Integrative Modules

Cross-cutting themes: Integrative modules

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Our MBA programme is built around three cross-cutting themes that relate to the world-scale challenges shaping today's business environment.

These are explored in three integrative modules during the University terms:

  • Entrepreneurship
  • Global Rules of the Game
  • Responsible Business

You will be able to experience how these resonate within other parts of the programme and indeed with guest-speakers, non-programme events and student-run conferences and competitions. 


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Entrepreneurial thinking in its widest sense.

The Entrepreneurship integration module both supports the Entrepreneurship Project, by placing it in a wider context and discussing entrepreneurship skills explicitly, and extends our interpretation of Entrepreneurship to cover entrepreneurial thinking in its widest sense. 

The module looks at entrepreneurship as the ability to effectively deploy resources to devise business solutions to complex and multifaceted challenges. It focuses on two main areas of entrepreneurship:

  • Social entrepreneurship: broadly defined to include innovations within firms and new business models that simultaneously address social issues and make profits; and
  • Technological entrepreneurship: innovation that occurs within the firm and that spurs new businesses.

The teaching staff thread together the formal learning from core courses to give students a strong conceptual and theoretical base from which to work. This then leads directly to the Entrepreneurship Project, in which students put theory into practice with “real” opportunities to build, consult with, advise and learn from entrepreneurial ventures. The module also looks at entrepreneurial activity in the context of approaching global challenges, such as those discussed in GOTO.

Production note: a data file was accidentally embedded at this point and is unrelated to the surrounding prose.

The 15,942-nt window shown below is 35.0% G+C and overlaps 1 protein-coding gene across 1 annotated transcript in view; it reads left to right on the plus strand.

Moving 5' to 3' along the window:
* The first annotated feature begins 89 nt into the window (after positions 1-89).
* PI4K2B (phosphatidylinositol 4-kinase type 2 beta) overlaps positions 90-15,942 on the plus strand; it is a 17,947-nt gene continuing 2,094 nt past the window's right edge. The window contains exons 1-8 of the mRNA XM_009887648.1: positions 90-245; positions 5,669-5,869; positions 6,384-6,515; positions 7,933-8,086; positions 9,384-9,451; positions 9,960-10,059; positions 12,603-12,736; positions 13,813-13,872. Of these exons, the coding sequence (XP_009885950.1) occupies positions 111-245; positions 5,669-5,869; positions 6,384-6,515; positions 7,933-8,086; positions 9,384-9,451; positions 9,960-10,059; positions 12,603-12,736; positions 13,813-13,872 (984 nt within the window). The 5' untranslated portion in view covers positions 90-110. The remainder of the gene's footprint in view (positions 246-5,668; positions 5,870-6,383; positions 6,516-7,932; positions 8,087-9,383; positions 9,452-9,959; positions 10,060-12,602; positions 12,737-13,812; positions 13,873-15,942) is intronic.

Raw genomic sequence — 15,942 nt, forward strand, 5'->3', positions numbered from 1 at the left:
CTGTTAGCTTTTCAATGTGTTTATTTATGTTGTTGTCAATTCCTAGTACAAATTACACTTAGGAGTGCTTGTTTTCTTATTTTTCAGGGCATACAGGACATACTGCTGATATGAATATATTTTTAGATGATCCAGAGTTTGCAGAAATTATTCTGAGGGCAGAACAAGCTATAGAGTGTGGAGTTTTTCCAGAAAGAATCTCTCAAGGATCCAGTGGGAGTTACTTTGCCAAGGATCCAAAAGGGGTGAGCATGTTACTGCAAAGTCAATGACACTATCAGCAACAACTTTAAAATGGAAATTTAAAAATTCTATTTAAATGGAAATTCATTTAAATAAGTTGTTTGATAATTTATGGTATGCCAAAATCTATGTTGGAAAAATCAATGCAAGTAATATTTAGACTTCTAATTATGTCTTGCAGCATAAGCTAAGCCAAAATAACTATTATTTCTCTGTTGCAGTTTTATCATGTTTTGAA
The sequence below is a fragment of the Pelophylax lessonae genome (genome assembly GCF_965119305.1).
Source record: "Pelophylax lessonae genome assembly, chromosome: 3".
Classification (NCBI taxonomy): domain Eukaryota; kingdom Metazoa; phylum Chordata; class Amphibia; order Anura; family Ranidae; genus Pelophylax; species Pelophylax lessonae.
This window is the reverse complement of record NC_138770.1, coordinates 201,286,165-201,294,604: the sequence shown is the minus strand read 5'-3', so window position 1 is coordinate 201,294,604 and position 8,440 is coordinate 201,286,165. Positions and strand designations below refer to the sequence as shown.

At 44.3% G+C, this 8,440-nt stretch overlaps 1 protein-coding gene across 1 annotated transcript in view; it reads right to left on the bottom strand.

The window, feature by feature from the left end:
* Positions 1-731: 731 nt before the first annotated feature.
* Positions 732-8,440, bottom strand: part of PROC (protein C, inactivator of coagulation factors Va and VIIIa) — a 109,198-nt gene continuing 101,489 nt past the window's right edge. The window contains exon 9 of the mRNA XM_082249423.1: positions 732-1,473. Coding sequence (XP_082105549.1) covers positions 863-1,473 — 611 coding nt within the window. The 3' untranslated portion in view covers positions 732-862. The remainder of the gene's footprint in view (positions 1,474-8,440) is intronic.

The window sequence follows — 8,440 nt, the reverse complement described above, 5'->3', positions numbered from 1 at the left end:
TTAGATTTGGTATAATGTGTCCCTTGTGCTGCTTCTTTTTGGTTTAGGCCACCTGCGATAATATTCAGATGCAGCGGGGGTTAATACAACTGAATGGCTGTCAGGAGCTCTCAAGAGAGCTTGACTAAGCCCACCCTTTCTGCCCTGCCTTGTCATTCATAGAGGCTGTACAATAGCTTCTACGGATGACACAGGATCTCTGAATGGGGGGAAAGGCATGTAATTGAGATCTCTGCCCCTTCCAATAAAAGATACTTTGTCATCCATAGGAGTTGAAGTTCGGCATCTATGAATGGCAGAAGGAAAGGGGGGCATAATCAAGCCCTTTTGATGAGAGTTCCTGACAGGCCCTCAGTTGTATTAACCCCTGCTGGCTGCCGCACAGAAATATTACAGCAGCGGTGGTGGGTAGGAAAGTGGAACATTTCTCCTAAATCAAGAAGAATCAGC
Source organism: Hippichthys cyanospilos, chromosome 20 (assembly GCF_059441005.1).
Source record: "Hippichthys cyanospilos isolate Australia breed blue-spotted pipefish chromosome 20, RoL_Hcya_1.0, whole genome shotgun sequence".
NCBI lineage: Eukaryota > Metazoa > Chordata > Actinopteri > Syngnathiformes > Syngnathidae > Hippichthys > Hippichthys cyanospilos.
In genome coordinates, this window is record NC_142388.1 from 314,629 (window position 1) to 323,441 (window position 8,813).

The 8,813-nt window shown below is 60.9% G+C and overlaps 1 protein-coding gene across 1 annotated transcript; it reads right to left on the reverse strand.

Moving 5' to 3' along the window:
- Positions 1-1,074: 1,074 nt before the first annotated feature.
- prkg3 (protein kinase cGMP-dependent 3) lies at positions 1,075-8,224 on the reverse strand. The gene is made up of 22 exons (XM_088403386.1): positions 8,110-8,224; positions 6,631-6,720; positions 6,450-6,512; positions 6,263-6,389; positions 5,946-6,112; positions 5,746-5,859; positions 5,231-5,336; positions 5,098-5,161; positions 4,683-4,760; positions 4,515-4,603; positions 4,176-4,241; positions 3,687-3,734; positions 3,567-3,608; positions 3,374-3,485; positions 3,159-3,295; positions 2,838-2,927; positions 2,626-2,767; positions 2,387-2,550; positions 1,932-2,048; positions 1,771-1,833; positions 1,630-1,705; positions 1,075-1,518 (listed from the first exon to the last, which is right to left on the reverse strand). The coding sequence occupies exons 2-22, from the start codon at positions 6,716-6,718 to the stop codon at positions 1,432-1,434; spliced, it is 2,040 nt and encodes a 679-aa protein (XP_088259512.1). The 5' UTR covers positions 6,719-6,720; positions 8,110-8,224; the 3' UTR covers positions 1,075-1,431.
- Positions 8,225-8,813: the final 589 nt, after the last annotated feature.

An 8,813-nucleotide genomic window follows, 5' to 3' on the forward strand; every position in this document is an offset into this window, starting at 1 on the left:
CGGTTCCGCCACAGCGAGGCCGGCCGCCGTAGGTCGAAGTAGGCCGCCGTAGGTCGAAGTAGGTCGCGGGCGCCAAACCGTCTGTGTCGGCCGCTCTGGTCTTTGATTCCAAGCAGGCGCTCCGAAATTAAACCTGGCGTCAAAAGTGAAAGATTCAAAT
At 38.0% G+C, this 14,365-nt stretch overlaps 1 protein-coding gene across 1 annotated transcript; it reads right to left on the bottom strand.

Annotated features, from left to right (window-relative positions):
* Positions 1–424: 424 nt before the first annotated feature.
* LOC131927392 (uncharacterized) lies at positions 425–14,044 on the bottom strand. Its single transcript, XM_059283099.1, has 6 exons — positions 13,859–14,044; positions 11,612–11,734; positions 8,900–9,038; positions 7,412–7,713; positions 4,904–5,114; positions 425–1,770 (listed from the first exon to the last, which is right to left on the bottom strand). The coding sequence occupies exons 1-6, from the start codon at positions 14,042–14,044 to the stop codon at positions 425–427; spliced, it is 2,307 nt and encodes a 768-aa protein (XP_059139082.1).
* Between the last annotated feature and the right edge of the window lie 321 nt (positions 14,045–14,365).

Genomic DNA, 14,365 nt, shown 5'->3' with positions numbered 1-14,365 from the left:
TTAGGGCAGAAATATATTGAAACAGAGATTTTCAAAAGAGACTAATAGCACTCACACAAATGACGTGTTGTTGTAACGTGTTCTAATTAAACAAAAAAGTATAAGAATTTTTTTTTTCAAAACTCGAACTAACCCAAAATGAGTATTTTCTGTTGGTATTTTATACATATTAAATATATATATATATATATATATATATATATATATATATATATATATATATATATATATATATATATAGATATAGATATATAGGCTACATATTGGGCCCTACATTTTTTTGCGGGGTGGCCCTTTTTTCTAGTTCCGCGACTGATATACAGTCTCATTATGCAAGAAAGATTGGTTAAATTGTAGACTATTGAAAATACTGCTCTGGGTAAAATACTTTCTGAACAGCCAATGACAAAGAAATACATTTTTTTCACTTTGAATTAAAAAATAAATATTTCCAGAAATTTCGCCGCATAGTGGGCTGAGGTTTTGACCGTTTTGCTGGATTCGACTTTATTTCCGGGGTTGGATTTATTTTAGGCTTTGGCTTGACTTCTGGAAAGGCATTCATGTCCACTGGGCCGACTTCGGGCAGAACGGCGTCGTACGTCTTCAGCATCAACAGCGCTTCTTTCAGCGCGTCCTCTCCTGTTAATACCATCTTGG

The module has been structured to reflect the approach taken in the core courses, but with flexibility to focus on areas of specific interest to students and to take advantage of current entrepreneurship activities in the Oxford community.

We regard entrepreneurial thinking as a vital contributor to innovations in businesses and within society as a whole. It relates closely to our integration module on the Global Rules of the Game, as entrepreneurs are typically those who are able to disrupt established models and norms, and re-set them in new and often better ways. Entrepreneurs are good relationship-builders, who can create value through using existing resources and combining them in fresh ways to solve problems.


Global Rules of the Game

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The rules, norms and laws that shape the global economy,

Global Rules of the Game looks at the rules, norms and laws that shape the global economy, including international institutions and agreements as well as differences and disputes across countries that influence or constrain business opportunities.

Topics include:

  • Trade and tax laws
  • Intellectual property laws
  • Anti-corruption agreements and national laws
  • Trade agreements
  • Climate change agreements